Paradigm shift in the leadership of the future

It is not only top athletes who have discovered the strength of working with mindfulness and meditation. In leadership context, too, the techniques are gaining steam within the executive ranks of many global companies including LinkedIn, Ford, Google and Twitter. According to Claus Juel Madsen, it’s a paradigm shift and a new way of looking at leadership.

“Some years ago, coaching as a concept was viewed as a bit soft and fluffy, or as a way to “fix” leaders who had developed derailing behaviours – and that’s no longer the case at all. Today it is becoming a well-accepted belief that leaders must work on their people skills and not just their competencies. In today’s complex global leadership context, it isn’t enough to be results-oriented as a leader. Other qualities are in equal demand such as empathy, creativity, focus, integrity, robustness, emotional intelligence and presence – inner qualities of leadership. It’s not just about moving faster, but more about being able to navigate complexity and keeping your eye on the bigger picture. This requires for you as a leader to add an extra layer of development by being able to reset yourself to a focused and calm state of mind,” he says.

4 tips to resetting your leadership:

1. Practice being present

Most of us spend a great deal of our working hours in meetings, but everyone has probably experienced our minds wandering off. Perhaps we are already preparing mentally for our next meeting or checking our emails. If you train your ability to focus your attention, it helps you to be fully present and have more effective meetings.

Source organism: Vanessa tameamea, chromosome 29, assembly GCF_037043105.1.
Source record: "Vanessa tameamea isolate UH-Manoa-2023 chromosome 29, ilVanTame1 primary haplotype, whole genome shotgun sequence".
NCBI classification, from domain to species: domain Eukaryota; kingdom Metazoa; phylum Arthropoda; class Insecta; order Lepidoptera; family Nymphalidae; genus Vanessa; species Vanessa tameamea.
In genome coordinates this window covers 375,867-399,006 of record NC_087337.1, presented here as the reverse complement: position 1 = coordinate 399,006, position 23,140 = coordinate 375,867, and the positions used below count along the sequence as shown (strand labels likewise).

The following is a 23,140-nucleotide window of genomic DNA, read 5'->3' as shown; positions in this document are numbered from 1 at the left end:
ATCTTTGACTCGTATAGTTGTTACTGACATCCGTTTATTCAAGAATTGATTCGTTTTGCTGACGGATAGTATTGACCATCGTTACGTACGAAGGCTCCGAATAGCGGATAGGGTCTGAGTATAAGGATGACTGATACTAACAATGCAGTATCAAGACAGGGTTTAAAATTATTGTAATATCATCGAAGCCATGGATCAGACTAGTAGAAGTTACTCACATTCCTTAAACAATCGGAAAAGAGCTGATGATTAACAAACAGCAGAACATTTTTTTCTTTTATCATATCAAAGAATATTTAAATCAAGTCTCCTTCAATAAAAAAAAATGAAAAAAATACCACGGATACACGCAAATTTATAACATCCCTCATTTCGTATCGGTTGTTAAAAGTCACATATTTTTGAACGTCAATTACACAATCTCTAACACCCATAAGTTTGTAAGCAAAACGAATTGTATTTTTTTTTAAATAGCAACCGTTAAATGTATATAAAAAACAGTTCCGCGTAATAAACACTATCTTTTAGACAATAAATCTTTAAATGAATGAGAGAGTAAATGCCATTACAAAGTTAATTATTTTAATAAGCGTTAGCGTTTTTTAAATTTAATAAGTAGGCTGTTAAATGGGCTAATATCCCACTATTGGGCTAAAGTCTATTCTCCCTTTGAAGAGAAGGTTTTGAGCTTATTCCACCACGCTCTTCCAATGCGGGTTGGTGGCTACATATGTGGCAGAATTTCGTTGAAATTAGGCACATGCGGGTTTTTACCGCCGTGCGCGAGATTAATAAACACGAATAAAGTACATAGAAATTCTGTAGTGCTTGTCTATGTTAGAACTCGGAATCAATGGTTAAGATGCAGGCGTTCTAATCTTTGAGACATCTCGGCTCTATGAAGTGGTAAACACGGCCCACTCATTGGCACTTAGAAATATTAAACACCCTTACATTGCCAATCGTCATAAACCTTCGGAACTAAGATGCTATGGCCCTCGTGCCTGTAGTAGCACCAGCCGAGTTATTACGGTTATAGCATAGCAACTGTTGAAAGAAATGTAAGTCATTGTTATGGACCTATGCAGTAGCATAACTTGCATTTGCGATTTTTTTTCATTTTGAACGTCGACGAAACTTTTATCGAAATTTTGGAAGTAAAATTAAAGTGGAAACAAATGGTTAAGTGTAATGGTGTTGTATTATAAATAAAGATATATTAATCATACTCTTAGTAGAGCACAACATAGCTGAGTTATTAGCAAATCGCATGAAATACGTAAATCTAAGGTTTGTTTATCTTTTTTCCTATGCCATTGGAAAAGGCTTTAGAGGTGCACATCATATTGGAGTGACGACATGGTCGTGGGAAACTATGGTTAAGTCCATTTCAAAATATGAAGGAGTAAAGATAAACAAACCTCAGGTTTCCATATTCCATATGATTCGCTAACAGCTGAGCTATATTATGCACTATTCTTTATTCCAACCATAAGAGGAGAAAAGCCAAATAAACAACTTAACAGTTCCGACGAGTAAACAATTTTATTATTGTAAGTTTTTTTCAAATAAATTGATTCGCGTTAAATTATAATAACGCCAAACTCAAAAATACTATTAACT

2. Avoid interferences and multitasking

Research has clearly shown that multitasking both lowers overall efficiency and causes us to make several mistakes. Nevertheless, it is not unusual for us to try and read on our phones while having a conversation or switching between different tasks when sitting in front of the computer. Training our attention skills provides us with better impulse control, which helps us detect when we get disturbed or sucked into another task. By discovering the impulse we can stop it and bring our attention back to the task that is most important.

3. Remember your break!

A short break to reset yourself to a quiet state of mind before starting the next task can improve efficiency and reduce errors. Stop – take three quiet, deep breaths. For example, some surgeons demand a brief, focused break before an important surgery so that everyone can gather their thoughts, achieve an inner peace of mind, and focus on the task in front of them – because errors typically occur where staff, due to stress, forget simple and basic things. You can give yourself a break – or maybe experiment with this method at meetings to make sure everyone is mentally present when the meeting starts.

4. Know your reactions

Once you have gained insight into your own patterns of reaction, you can identify and stop unwanted reactions before they catch you off guard. Try this exercise:

  • Think of three difficult situations that occurred last week: a colleague who was angry with you, a feedback that was difficult to accept, a sudden fire emerging that you then had to put out.
  • Write down: What was my first reaction? What feelings did I experience when the situation occurred? What thoughts did I have? How did I choose to act, consciously or unconsciously?
  • Practice your ability to stop when the situation arrives and feel your own emotional and rational reaction. Breathe, and calm down.
  • Then consider: What would be the most appropriate response right here?

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About Claus Juel Madsen

Claus Juel Madsen is Market Director and manager at Mannaz with over 20 years of experience in meditation training. He is also a mindfulness instructor and leadership coach. In addition, Claus has many years of experience with strategic processes and business development as both a process consultant and a leader.